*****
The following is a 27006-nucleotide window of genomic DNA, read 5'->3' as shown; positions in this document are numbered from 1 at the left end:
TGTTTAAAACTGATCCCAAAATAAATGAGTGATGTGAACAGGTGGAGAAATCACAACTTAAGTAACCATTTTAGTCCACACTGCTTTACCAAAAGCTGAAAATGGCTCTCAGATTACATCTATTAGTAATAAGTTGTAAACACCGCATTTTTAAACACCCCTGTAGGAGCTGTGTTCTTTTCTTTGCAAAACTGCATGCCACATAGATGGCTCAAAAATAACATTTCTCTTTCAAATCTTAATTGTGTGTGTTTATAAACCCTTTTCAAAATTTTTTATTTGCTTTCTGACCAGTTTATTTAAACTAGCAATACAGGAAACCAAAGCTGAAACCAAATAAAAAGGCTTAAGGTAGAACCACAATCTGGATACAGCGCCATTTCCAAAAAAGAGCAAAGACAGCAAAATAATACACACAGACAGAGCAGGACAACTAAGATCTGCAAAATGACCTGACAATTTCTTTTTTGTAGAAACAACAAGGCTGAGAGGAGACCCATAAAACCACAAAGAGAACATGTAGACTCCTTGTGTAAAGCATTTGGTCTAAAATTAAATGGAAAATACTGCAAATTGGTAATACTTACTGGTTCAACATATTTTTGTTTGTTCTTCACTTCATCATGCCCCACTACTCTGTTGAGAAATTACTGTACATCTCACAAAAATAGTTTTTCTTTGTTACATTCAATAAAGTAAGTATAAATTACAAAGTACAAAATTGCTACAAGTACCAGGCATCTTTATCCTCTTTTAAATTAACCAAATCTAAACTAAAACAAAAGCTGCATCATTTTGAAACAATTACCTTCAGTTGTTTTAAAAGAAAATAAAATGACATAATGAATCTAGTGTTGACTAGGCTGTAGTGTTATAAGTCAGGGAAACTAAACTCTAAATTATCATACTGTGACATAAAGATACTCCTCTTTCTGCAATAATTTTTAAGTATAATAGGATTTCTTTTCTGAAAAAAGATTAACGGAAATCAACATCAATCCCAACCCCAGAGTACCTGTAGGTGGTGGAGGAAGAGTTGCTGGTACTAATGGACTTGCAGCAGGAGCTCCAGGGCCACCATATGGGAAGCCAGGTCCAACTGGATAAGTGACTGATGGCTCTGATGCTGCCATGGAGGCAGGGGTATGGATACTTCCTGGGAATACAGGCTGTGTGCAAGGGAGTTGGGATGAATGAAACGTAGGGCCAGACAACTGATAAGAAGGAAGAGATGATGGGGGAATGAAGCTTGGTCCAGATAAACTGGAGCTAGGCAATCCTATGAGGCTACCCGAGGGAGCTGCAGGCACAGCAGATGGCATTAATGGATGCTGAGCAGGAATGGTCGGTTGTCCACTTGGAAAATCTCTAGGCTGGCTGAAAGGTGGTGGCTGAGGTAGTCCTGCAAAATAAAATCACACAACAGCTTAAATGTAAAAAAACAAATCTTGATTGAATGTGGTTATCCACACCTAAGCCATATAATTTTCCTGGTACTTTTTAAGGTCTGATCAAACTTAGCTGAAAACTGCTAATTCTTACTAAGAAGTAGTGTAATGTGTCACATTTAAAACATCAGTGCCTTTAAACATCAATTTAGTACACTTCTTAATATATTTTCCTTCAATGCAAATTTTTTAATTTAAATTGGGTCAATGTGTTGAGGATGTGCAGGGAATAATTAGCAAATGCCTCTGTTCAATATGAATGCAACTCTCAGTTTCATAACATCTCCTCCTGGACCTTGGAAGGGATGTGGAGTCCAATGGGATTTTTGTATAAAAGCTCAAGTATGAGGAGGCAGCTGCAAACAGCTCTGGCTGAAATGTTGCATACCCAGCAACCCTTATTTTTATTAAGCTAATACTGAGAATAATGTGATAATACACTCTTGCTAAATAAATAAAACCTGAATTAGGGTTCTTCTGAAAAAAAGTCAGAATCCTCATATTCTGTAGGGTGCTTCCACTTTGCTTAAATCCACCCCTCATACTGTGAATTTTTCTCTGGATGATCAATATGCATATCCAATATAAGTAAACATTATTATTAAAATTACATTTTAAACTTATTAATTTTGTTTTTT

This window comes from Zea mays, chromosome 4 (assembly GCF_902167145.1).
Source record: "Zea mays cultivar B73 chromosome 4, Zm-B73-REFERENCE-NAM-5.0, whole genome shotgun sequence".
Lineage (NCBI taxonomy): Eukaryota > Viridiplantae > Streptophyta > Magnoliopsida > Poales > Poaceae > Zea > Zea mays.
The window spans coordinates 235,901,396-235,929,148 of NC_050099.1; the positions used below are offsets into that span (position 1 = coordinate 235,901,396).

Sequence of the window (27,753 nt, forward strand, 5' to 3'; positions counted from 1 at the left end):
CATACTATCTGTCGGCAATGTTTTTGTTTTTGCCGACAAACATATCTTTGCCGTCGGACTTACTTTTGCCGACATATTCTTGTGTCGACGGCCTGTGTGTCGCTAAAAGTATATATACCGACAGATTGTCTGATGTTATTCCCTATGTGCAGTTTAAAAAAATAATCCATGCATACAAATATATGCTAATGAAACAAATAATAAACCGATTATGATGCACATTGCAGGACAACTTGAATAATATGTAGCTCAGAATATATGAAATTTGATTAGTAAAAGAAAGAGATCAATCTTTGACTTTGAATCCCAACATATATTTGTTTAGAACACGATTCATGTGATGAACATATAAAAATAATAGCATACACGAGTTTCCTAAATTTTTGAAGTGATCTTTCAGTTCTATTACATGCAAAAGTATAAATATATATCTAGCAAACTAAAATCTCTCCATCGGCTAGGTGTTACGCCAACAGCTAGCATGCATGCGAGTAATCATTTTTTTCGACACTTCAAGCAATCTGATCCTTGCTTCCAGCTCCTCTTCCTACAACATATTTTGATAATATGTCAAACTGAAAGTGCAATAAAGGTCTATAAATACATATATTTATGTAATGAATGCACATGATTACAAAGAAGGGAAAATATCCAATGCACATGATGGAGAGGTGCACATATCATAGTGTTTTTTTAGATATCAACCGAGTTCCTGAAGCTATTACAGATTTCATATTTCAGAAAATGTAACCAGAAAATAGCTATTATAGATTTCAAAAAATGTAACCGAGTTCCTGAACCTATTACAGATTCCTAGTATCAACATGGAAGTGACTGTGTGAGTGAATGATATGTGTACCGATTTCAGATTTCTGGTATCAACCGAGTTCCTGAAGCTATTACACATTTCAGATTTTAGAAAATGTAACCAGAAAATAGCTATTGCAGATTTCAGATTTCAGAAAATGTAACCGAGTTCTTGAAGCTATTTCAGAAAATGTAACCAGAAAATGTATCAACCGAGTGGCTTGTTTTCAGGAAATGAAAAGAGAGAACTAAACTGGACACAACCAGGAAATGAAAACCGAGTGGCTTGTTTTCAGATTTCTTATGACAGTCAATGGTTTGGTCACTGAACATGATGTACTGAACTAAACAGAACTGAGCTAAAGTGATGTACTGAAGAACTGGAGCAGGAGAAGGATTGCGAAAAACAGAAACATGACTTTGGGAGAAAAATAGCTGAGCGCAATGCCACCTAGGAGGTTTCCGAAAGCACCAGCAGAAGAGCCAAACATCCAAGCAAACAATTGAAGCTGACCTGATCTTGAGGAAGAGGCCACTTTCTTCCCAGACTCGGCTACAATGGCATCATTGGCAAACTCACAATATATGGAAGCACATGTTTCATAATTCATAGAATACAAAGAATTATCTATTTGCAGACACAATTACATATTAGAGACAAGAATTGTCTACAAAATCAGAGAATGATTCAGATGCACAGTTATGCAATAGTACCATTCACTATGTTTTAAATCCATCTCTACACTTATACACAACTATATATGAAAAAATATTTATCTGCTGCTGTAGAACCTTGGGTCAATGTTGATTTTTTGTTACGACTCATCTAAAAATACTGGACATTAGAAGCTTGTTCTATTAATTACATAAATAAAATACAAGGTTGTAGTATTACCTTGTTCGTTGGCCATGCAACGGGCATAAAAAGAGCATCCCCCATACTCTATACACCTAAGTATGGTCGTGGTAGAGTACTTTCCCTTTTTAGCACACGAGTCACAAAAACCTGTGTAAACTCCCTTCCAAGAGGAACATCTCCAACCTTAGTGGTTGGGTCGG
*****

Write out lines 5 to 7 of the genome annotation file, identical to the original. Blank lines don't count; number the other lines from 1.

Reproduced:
Lineage (NCBI taxonomy): Eukaryota > Viridiplantae > Streptophyta > Magnoliopsida > Poales > Poaceae > Zea > Zea mays.
The window spans coordinates 235,901,396-235,929,148 of NC_050099.1; the positions used below are offsets into that span (position 1 = coordinate 235,901,396).

Sequence of the window (27,753 nt, forward strand, 5' to 3'; positions counted from 1 at the left end):